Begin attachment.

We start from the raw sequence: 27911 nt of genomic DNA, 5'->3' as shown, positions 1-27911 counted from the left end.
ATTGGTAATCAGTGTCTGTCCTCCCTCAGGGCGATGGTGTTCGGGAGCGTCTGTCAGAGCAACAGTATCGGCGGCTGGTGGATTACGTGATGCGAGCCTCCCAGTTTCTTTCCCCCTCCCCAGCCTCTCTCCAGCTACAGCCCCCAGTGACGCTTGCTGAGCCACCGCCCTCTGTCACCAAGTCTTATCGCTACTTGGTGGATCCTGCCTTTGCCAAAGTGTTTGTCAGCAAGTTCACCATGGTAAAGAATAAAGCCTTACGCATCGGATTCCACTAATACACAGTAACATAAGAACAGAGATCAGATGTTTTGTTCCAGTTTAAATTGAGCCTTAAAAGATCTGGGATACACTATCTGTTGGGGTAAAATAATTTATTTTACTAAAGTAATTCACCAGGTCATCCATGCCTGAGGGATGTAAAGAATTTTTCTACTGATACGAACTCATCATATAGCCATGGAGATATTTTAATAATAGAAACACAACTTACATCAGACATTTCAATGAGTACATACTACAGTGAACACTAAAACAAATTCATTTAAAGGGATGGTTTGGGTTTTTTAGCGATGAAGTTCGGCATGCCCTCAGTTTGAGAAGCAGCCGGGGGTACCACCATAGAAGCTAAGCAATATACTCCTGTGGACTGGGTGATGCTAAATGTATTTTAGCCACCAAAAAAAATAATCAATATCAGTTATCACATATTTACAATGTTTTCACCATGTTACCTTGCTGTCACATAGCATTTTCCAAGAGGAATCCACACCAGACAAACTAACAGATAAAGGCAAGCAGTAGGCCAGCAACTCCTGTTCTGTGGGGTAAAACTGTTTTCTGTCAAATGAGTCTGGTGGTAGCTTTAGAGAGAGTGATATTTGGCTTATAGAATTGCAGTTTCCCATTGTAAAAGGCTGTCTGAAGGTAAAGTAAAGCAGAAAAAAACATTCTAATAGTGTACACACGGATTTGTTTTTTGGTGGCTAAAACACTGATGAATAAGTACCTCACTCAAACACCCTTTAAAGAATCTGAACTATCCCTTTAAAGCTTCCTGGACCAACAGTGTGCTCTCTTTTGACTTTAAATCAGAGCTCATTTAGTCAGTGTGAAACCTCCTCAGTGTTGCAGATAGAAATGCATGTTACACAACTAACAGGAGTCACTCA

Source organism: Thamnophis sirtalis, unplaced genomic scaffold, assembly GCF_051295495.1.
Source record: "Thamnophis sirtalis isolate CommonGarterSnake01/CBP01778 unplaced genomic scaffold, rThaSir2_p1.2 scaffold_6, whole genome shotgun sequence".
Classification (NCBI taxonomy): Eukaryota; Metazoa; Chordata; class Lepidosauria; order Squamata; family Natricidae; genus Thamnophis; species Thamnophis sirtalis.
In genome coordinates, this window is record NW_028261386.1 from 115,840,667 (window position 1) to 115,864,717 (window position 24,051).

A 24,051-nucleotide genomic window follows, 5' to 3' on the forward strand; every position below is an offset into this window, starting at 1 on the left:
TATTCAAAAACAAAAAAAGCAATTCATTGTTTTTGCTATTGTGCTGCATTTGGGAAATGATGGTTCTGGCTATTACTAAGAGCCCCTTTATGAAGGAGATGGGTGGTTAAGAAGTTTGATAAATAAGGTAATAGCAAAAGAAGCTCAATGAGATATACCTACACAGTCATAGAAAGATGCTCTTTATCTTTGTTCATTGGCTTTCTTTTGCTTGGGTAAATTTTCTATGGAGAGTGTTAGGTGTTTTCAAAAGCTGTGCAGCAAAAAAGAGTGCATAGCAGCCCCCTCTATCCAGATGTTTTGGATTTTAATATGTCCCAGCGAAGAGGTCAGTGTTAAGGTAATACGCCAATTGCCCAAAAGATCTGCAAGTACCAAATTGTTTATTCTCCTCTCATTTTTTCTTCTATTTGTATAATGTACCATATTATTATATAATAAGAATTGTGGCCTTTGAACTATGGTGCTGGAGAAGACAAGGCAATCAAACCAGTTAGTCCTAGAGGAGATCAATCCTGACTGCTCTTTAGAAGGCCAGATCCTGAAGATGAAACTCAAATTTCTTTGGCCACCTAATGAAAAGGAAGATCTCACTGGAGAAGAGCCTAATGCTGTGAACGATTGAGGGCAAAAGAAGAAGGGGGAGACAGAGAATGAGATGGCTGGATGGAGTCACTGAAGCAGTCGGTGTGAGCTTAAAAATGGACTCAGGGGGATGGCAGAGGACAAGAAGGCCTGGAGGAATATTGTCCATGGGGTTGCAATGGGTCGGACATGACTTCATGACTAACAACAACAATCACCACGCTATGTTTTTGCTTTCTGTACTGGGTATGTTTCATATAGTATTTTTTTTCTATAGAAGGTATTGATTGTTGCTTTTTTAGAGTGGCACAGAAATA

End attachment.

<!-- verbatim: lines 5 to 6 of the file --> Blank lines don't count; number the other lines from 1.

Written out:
Classification (NCBI taxonomy): Eukaryota; Metazoa; Chordata; class Lepidosauria; order Squamata; family Natricidae; genus Thamnophis; species Thamnophis sirtalis.
In genome coordinates, this window is record NW_028261386.1 from 115,840,667 (window position 1) to 115,864,717 (window position 24,051).